Everybody: A Book about Freedom, Olivia Laing, Picador.
Kate Bush has a song on her Hounds of Love album called ‘Cloudbusting’ which is about Austrian psychoanalyst Wilhelm Reich, who was initially a disciple of Sigmund Freud but was pushed out of Freud’s circle due to some of his ideas about sexuality, which were a bit too eyebrow-raising even for Freud.
Reich theorized that mental trauma lingered in the body physiologically, something that seems reasonable now, though his solutions through sexual release are a little more controversial. Reich was practicing in Norway when the Nazis came to power and when his visa expired, rather than return to Europe, he escaped to the US where, somewhat ironically considering his anti-fascist views, his books were burned, partly because of his promotion of a phone-booth size box he labelled an orgone accumulator, which harnessed the life force he claimed he had discovered, and which he also claimed could, amongst other things, cure cancer. (William Burroughs and later Kurt Cobain both tried the accumulator and gave it the thumbs up.)
This was not his only kooky idea. He later invented a gun he called a cloudbuster, which he claimed could control the weather, and with which later he battled aliens (again, he claimed). Bush’s buoyant, string-laden song, inspired by a book written by Reich’s son, refers to rain and sunshine, which I assume is a literal reference to the cloudbuster’s capacity, though it may also refer to Reich’s capacity for hope despite the darkness in his life. Bush’s song contains the refrain, ‘I just know that something good is going to happen’. Bush is not the only musician to be inspired by Reich – Patti Smith and Bob Dylan also have songs featuring Reich, and he inspired much of the ideology of the sexual revolution (a term he invented, apparently) in the 60s.
Reich is the central figure in Laing’s book, his biography the trunk from which other stories and biographies branch. (Much like Albrecht Durer is in Philip Hoare’s latest book.) Like her previous book Funny Weather, Everybody parades various characters at society’s margins. Auden and Isherwood pop up in Berlin. She writes about the artist Agnes Martin, her ferocious independence, and her hermitic tendencies. Reich pops up in surprising places, as someone inspiring liberation, particularly for women wanting to be free of the control and violence of men and the expectations of society. Laing is not convinced by his arguments for cloudbusters or accumulators (and he is easy to mock, she says) but admires his generosity and dedication.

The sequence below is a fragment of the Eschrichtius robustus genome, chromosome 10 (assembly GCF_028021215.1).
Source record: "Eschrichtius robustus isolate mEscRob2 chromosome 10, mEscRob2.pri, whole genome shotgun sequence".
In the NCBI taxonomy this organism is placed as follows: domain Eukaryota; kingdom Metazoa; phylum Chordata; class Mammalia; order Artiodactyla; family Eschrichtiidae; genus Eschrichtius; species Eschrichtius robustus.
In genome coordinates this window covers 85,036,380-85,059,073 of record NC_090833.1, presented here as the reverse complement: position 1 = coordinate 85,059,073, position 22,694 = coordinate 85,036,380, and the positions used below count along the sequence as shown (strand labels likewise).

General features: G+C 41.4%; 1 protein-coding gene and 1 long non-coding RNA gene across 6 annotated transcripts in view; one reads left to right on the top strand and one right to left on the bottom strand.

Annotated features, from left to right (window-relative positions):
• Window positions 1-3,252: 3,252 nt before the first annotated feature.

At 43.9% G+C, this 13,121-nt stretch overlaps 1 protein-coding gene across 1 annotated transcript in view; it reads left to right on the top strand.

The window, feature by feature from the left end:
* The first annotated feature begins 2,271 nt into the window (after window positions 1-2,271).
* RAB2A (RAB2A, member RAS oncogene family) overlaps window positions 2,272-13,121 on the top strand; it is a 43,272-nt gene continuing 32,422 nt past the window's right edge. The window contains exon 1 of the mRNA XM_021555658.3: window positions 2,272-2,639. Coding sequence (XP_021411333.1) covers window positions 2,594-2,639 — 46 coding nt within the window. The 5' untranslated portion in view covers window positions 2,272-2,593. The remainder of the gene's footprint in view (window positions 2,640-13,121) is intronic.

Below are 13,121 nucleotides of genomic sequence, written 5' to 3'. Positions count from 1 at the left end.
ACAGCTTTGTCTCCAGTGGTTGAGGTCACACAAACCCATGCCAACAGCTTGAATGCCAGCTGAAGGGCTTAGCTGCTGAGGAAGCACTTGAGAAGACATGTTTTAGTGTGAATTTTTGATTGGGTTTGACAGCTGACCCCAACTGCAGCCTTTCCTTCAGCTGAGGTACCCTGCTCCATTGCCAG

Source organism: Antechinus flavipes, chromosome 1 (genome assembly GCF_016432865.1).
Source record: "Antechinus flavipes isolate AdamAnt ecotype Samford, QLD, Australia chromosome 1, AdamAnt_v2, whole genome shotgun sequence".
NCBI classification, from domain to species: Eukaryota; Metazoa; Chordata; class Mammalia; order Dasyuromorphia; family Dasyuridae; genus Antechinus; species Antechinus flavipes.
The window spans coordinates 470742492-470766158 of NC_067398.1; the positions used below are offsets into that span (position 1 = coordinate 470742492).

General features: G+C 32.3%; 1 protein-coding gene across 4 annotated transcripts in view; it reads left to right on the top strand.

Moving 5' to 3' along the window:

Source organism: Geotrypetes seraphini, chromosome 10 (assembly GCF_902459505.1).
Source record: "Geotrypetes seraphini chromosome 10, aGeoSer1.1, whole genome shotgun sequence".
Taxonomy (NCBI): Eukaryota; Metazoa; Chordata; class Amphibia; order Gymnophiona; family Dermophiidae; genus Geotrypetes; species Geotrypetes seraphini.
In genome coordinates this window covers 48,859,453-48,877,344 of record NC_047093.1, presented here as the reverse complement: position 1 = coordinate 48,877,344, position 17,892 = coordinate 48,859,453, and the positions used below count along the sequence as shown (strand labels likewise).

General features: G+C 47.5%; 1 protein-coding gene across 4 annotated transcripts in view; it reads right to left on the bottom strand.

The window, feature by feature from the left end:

Nor is she convinced always by the arguments of feminist Andrea Dworkin – another subject – particularly her rigid categorization of men, but one of the good things about Laing is her willingness to understand, to work through the issues that preoccupy her characters, so she understands the urgency with which Dworkin tackled feminist issues driven by Dworkin’s sometimes traumatic life. (One may not always agree with Laing either – say, on seeing, as she does, the Marquis de Sade as asking tough questions about power, rather than him simply being misogynist and, well, slightly deranged.)
It’s not all sexual politics. She writes about Nina Simone’s and Malcolm X’s experiences of racial politics, while simultaneously looking at prisons in America, their ineffectiveness for rehabilitation and their (sometimes deliberate) part in continuing racial inequalities.
As a further example of her capacity for inhabiting the body of another, Laing writes about the very different ways Kathy Acker (whom she ventriloquized in her novel Crudo) and Susan Sontag dealt with cancer diagnoses, understanding their approaches but also pointing out their flaws. Sontag met her diagnosis (or diagnoses) head-on. Survival was all, and no matter what was excised from her body or what trauma treatment entailed, Sontag thought it worth it, even insisted on the most intensive paths. Part of her philosophy was that an almost-military determination would see her through. Laing cautions that a corollary of Sontag’s philosophy of the right attitude being able to beat anything was that it suggested some cancer victims fail because they simply don’t want to live enough, an obviously incorrect extrapolation, a ‘blind spot’, Laing writes. Acker, on the other hand, sought help in alternative therapies, which Laing once dabbled in and which Laing sees as mirroring other parts of Acker’s life, where Acker avoided the mainstream path, often embracing the chaotic, Laing writes, in contrast to Sontag’s faith in reason.
Such choices, how they affect the body, their association with notions of freedom, crop up in relation to BLM and Covid. Briefly, at the end of Laing’s book she comments, thinking about protests against vaccinations and having to wear face masks, and the way the rhetoric of freedom is used to mask discrimination, that freedom is not freedom if it allows one to harm others. In the context of the US, Laing is pointing to the value of seeing freedom as generosity rather than individualism.